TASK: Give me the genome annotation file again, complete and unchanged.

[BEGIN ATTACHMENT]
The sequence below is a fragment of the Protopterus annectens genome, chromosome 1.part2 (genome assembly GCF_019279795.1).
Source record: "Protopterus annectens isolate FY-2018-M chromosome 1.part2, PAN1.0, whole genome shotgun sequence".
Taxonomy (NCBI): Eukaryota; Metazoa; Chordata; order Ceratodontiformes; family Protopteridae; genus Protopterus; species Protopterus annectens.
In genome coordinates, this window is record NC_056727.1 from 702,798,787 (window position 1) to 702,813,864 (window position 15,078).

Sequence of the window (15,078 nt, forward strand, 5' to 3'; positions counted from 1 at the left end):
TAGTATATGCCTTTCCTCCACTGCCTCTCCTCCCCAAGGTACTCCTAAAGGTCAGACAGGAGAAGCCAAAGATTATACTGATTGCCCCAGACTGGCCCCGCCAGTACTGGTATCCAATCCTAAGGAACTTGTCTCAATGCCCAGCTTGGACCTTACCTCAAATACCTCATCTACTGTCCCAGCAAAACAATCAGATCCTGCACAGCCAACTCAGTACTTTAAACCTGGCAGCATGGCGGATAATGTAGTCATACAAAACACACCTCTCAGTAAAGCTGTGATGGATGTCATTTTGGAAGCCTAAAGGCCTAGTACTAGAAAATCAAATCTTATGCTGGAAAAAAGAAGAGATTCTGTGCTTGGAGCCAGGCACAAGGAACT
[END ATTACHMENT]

The sequence below is a fragment of the Protopterus annectens genome, chromosome 1.part2 (genome assembly GCF_019279795.1).
Source record: "Protopterus annectens isolate FY-2018-M chromosome 1.part2, PAN1.0, whole genome shotgun sequence".
Taxonomy (NCBI): Eukaryota; Metazoa; Chordata; order Ceratodontiformes; family Protopteridae; genus Protopterus; species Protopterus annectens.
In genome coordinates, this window is record NC_056727.1 from 702,798,787 (window position 1) to 702,813,864 (window position 15,078).

Sequence of the window (15,078 nt, forward strand, 5' to 3'; positions counted from 1 at the left end):
TAGTATATGCCTTTCCTCCACTGCCTCTCCTCCCCAAGGTACTCCTAAAGGTCAGACAGGAGAAGCCAAAGATTATACTGATTGCCCCAGACTGGCCCCGCCAGTACTGGTATCCAATCCTAAGGAACTTGTCTCAATGCCCAGCTTGGACCTTACCTCAAATACCTCATCTACTGTCCCAGCAAAACAATCAGATCCTGCACAGCCAACTCAGTACTTTAAACCTGGCAGCATGGCGGATAATGTAGTCATACAAAACACACCTCTCAGTAAAGCTGTGATGGATGTCATTTTGGAAGCCTAAAGGCCTAGTACTAGAAAATCAAATCTTATGCTGGAAAAAAGAAGAGATTCTGTGCTTGGAGCCAGGCACAAGGAACT